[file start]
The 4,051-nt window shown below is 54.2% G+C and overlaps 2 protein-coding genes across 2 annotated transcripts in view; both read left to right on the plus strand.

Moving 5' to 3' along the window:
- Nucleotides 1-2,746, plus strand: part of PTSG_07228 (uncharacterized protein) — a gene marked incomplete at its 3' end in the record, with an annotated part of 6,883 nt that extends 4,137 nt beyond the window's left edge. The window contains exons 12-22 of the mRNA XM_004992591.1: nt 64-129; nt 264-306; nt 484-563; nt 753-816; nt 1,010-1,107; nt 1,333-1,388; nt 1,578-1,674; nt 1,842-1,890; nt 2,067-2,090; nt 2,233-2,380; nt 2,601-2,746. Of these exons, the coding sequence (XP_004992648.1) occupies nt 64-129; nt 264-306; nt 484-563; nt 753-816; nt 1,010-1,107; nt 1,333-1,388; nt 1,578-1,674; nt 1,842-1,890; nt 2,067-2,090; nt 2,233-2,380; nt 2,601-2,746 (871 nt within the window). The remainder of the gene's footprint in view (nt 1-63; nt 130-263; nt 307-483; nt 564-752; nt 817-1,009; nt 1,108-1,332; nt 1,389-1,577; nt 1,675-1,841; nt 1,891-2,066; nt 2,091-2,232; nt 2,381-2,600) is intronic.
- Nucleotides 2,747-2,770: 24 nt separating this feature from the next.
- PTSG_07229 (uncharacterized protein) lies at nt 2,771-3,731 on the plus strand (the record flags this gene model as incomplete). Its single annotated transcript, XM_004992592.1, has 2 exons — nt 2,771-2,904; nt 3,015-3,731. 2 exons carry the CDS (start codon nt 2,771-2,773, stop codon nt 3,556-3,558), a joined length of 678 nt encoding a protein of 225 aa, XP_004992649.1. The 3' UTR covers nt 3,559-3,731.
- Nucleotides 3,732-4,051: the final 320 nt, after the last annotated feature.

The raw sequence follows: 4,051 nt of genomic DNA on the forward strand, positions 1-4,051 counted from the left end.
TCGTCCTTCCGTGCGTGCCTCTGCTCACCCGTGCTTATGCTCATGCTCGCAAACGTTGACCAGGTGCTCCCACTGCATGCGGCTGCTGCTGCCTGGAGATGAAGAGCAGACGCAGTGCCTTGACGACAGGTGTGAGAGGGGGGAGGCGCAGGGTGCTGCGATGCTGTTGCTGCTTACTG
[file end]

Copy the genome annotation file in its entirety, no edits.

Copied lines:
The 4,051-nt window shown below is 54.2% G+C and overlaps 2 protein-coding genes across 2 annotated transcripts in view; both read left to right on the plus strand.

Moving 5' to 3' along the window:
- Nucleotides 1-2,746, plus strand: part of PTSG_07228 (uncharacterized protein) — a gene marked incomplete at its 3' end in the record, with an annotated part of 6,883 nt that extends 4,137 nt beyond the window's left edge. The window contains exons 12-22 of the mRNA XM_004992591.1: nt 64-129; nt 264-306; nt 484-563; nt 753-816; nt 1,010-1,107; nt 1,333-1,388; nt 1,578-1,674; nt 1,842-1,890; nt 2,067-2,090; nt 2,233-2,380; nt 2,601-2,746. Of these exons, the coding sequence (XP_004992648.1) occupies nt 64-129; nt 264-306; nt 484-563; nt 753-816; nt 1,010-1,107; nt 1,333-1,388; nt 1,578-1,674; nt 1,842-1,890; nt 2,067-2,090; nt 2,233-2,380; nt 2,601-2,746 (871 nt within the window). The remainder of the gene's footprint in view (nt 1-63; nt 130-263; nt 307-483; nt 564-752; nt 817-1,009; nt 1,108-1,332; nt 1,389-1,577; nt 1,675-1,841; nt 1,891-2,066; nt 2,091-2,232; nt 2,381-2,600) is intronic.
- Nucleotides 2,747-2,770: 24 nt separating this feature from the next.
- PTSG_07229 (uncharacterized protein) lies at nt 2,771-3,731 on the plus strand (the record flags this gene model as incomplete). Its single annotated transcript, XM_004992592.1, has 2 exons — nt 2,771-2,904; nt 3,015-3,731. 2 exons carry the CDS (start codon nt 2,771-2,773, stop codon nt 3,556-3,558), a joined length of 678 nt encoding a protein of 225 aa, XP_004992649.1. The 3' UTR covers nt 3,559-3,731.
- Nucleotides 3,732-4,051: the final 320 nt, after the last annotated feature.

The raw sequence follows: 4,051 nt of genomic DNA on the forward strand, positions 1-4,051 counted from the left end.
TCGTCCTTCCGTGCGTGCCTCTGCTCACCCGTGCTTATGCTCATGCTCGCAAACGTTGACCAGGTGCTCCCACTGCATGCGGCTGCTGCTGCCTGGAGATGAAGAGCAGACGCAGTGCCTTGACGACAGGTGTGAGAGGGGGGAGGCGCAGGGTGCTGCGATGCTGTTGCTGCTTACTG